By Julia Secklehner (PhD candidate, The Courtauld)
On 1st June 2016, Professor Whitney Davis asked ‘What would a post-culturalist art-history look like?’. ‘Post-culturalist’ in this context is concerned with an inclusive art history and study of world art that can be simultaneously multi-, inter- and transcultural. It can focus on the decentring of one narrative over the other in what Davis has compared to post-colonial trains of thought. It is thus possible to understand culture as ‘shared sense-making’ in relation to ideas developed by Gottlob Frege and Ludwig Wittgenstein. Using this as a starting point, Davis interrogated existing approaches to non-cultural art history in an attempt to bridge the nineteenth century divide between Naturwissenschaften (the sciences) and Geisteswissenschaften (the humanities). As such, he aimed to show that our understanding of art history can be broadened with the inclusion of Naturwissenschaften into art historical theory.
The example used in the talk to visualise these abstract theories was the so-called ‘Mondrian stimulus’, a neurological experiment Edwin H Land developed in 1971 as part of his ‘retinex theory’, which questioned why we can see colors consistently even if light levels change. In the experiment, test subjects were shown a display resembling paintings by Mondrian, checking which brain cell complexes were activated by looking at certain patterns. The cell complex V4 (an area tuned for colour in the visual cortex) ‘lit up’ with all the test subjects. As Davis highlights, regardless of whether the subject was an ‘avant-gardist’ or a ‘philistine’, V4 would have been stimulated. This is because the experiment was not about cultural understanding, but the physical activation of particular cells by looking at colour patterns.
What does it mean, then, that cultural differences (the avant-garde philistine dichotomy) are not registered neurologically? As Davis suggested, this result had a series of implications. From a scientific point of view, the question ‘but is it art?’ turns out to be less significant when it comes to looking at art objects – creating an opposition between what can physically be seen of a work and what can be seen in it (interpretation). Meaning thus can be differentiated from our physical experience of seeing colours and structures: while the former is culturally conditioned, the latter is physiological. As such, a consideration of scientific methods for a new art historical understanding shows the simultaneous value of different interpretations. This helps to forge an art history that is no longer limited by the constraints of ‘seeing culturally’, which means that our understanding of an object is restricted to the ways we learn about it in our cultural environment.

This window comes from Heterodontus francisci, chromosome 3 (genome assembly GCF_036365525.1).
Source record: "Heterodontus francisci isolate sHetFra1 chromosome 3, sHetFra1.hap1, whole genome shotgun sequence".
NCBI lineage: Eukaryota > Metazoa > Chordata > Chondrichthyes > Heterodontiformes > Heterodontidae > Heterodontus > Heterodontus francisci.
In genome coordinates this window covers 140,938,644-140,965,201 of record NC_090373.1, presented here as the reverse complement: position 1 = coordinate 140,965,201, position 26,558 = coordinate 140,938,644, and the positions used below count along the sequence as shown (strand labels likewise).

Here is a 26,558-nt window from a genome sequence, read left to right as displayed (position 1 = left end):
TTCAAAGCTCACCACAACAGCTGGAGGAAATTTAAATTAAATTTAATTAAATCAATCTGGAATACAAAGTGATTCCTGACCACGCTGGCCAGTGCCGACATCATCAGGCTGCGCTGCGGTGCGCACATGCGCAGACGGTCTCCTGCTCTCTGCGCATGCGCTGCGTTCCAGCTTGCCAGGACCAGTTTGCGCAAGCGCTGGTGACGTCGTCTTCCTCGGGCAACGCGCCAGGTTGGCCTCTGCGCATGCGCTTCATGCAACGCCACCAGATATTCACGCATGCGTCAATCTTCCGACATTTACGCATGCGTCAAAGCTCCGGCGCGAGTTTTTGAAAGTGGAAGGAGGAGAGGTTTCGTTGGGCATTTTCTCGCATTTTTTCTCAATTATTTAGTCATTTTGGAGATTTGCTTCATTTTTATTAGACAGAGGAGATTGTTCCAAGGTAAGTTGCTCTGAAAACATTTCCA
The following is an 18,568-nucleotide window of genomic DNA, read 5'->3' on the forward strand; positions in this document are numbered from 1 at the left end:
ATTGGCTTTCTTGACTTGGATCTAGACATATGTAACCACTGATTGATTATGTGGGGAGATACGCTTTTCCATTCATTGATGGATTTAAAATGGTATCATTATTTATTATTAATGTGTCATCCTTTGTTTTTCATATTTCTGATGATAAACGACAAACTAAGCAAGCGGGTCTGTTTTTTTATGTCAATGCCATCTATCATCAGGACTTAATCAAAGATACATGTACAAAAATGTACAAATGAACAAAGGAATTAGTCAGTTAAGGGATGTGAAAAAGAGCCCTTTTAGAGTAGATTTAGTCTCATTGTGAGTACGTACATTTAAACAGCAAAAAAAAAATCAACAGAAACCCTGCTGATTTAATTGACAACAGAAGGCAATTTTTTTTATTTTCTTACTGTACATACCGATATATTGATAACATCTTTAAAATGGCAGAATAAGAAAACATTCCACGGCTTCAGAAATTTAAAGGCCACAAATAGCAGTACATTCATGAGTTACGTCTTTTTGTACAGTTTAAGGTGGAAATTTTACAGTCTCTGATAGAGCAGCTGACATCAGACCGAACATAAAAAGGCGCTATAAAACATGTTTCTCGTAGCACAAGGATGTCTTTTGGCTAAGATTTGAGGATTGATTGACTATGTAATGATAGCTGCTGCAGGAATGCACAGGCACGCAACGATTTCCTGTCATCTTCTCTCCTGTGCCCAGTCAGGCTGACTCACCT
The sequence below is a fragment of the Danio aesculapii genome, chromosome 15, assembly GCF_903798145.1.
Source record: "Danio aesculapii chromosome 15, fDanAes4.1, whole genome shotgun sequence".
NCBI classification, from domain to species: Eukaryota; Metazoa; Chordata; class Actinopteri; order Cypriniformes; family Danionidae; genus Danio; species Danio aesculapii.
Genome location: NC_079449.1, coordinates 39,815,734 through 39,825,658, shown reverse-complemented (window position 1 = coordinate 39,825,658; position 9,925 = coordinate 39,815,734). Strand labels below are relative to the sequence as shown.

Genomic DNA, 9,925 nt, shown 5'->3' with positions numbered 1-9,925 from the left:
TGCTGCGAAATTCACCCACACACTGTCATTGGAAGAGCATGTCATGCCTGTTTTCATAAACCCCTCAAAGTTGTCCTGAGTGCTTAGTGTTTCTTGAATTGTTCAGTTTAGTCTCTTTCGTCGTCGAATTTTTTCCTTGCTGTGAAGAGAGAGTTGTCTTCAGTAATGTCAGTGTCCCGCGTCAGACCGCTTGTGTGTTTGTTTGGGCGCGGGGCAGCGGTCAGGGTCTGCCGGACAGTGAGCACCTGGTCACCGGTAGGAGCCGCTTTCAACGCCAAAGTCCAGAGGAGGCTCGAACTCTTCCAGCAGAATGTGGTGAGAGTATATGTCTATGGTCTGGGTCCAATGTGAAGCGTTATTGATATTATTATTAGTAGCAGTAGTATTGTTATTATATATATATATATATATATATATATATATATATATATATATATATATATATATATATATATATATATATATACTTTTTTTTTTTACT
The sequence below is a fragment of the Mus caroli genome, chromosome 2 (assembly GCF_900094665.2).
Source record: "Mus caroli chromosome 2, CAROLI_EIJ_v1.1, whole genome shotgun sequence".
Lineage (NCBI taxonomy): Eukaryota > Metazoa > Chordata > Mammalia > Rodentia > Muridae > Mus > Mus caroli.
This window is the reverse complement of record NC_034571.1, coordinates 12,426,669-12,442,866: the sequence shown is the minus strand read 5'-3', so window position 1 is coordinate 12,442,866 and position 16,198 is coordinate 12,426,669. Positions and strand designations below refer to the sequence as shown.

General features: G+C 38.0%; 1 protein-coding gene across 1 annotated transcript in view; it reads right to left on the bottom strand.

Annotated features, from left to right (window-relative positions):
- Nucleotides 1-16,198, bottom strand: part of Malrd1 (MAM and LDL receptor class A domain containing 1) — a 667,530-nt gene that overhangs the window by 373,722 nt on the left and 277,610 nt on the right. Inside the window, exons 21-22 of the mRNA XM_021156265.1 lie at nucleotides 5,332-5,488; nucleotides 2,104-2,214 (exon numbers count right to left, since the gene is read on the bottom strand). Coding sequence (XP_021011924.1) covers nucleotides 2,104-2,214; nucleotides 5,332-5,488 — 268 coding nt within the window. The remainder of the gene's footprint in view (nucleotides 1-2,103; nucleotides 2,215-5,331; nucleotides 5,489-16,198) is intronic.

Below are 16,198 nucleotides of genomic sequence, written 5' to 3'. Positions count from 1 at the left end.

Undoubtedly, there is still some resistance to the closing of the Naturwissenschaften and Geisteswissenschaften divide, given how entrenched this split has become over the past few centuries. Yet, the important point to highlight here is that any inclusion of ‘neuroarthistory’ does not replace conventional forms, but adds to them and provides a broader perspective that is no longer solely reliant on cultural understandings of art, which are always conditioned by social aspects as well.
In a way, Davis’s approaches seem, crude to ‘avant-gardists’. This is not surprising. By approaching artworks from an opened-up perspective that embraces naturalistic and universalising sciences, the hegemonic status of art that is often ascribed to it by avant-gardists is diminished. With this new approach, art objects have to withstand scrutiny not only from cultural interpretations, but also scientific ones, which liberate them from the ‘sacred’ space of art and white cube institutions and place them into an all-encompassing worldview, where art is just one of many things that provokes physical reactions. There is a clear politics behind this, namely that of embracing multiplicity and of decentring hegemonies (be they humanistic or scientific). Davis suggested ‘post-culturalist’ positioning, which opens up art history to a non-cultural discourse. This becomes much more than ‘a new way of looking at objects’: it encourages a multi-dimensional way of seeing the world and supports diversity – which is just what we need at times that toy with a return to nationalism and conservativism, like today.